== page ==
When people feel they are flourishing and growing, they work better. They serve consumers with more willingness and a more open smile. They go the extra mile. They trust each other to contribute to developing the next big thing instead of bickering about who to credit for success or blame for failure. They share, they listen to each other. Transparency becomes not just wishful thinking, but a reality. Studies have also shown that the quality of interpersonal relationships is better in teams with servant leaders – indeed, relationships between peers are almost as important a factor as the relationships with the leader. Again, that doesn’t prevent frank discussions and strong arguing at times, but servant leadership helps develop a culture of community for the good of all in the organization. Now this eventually raises the question: why on earth isn’t servant leadership more dominant – or at least more widespread – in our organizations?
The Limits of Servant Leadership
First, it’s worth reminding that the issue is not about servant vs. non-servant leaders. We would rather analyze servant leadership as a continuum, with some people higher and others lower, and most constantly evolving – hopefully in the direction of becoming higher on the servant leadership scale. Second, while again servant leadership “works” in most contexts, some people in the workplace are more receptive than others. More precisely, it happens that certain individuals nurture an ideal type of leader as someone fundamentally different from the rest of the workers. To those individuals, servant leadership induces “cognitive dissonance” – they don’t understand how and why a manager would be ready to help, they fear manipulation, and they refuse to embark. In such cases, leaders may want to take the time and to educate the individuals toward flourishing. It may or may not succeed. Workers resistant to servant leadership may eventually be let go.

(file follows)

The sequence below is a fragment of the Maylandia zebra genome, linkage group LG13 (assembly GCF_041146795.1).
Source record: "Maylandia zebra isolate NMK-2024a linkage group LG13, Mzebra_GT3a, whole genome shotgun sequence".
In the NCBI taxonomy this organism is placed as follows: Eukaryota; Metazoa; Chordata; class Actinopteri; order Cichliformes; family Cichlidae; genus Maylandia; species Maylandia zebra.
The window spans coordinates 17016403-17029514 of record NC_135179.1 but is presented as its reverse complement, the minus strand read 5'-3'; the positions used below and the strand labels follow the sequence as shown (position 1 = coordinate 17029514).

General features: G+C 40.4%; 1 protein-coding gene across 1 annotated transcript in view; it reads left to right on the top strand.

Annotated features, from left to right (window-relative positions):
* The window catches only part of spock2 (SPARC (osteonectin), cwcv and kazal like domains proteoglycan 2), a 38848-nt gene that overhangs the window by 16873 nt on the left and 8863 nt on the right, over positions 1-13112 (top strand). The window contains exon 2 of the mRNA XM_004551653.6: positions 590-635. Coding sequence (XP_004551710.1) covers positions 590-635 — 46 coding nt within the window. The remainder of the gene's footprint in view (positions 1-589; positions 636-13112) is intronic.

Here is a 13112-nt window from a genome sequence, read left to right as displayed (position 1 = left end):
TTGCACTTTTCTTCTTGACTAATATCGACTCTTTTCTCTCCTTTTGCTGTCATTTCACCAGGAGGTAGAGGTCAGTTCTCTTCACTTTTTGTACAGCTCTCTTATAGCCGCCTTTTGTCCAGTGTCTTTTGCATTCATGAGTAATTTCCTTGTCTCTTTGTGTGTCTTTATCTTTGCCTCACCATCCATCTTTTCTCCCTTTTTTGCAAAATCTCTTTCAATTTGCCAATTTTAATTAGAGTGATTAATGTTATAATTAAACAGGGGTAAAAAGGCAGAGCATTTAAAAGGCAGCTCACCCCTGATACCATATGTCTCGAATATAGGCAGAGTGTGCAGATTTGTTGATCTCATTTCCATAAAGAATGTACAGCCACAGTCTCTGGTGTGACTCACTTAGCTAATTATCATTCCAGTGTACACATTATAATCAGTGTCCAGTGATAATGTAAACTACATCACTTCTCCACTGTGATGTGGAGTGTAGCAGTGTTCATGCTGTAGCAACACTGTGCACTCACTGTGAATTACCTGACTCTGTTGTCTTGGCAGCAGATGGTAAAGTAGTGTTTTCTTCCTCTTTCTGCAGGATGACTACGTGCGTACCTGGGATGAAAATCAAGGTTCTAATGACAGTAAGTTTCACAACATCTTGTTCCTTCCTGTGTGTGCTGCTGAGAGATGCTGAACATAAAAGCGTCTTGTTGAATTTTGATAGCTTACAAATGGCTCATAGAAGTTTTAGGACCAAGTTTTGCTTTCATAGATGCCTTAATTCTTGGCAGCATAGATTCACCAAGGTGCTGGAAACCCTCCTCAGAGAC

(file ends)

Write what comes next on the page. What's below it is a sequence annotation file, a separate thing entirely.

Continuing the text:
The last, and unfortunately strongest barrier to a more generalized adoption is that resistance to servant leadership is rather common in a specific category of people – senior managers and executives. The humility associated with putting people first does not sit well with all the over-hyped image of CEOs as geniuses, visionaries, and heroes. This image remains strong in the upper layers of the hierarchy in many organizations, particularly as senior managers often belong to older generations taught in the cult of leaders as white males with a strong ego. It is pervasive in finance, from analysts to hedge funds managers. There are reasons to believe, however, that resistance will fade away in the years to come. A major factor should be the coming of age of younger and, more importantly, more diverse senior leaders. Specifically, regulations and usages forcing large companies to include more women in boards of directors and senior management should help. Eventually, servant leadership will cease to sound like an oxymoron.
About the Author
Vincent Giolito is associate professor of strategy at emlyon business school, one of France’s top business schools. A former business editor at French newspaper Le Figaro, he earned an MBA from Insead and a Ph.D from Solvay Brussels School of Economics & Management. He authored several articles and books on his focal topic, the intersection of strategy and leadership – with a specific attention to innovation and digital in strategy, and on servant and authentic leadership. Vincent remains deeply involved with hands-on research, notably in large FMCG companies, on how to develop innovation and performance.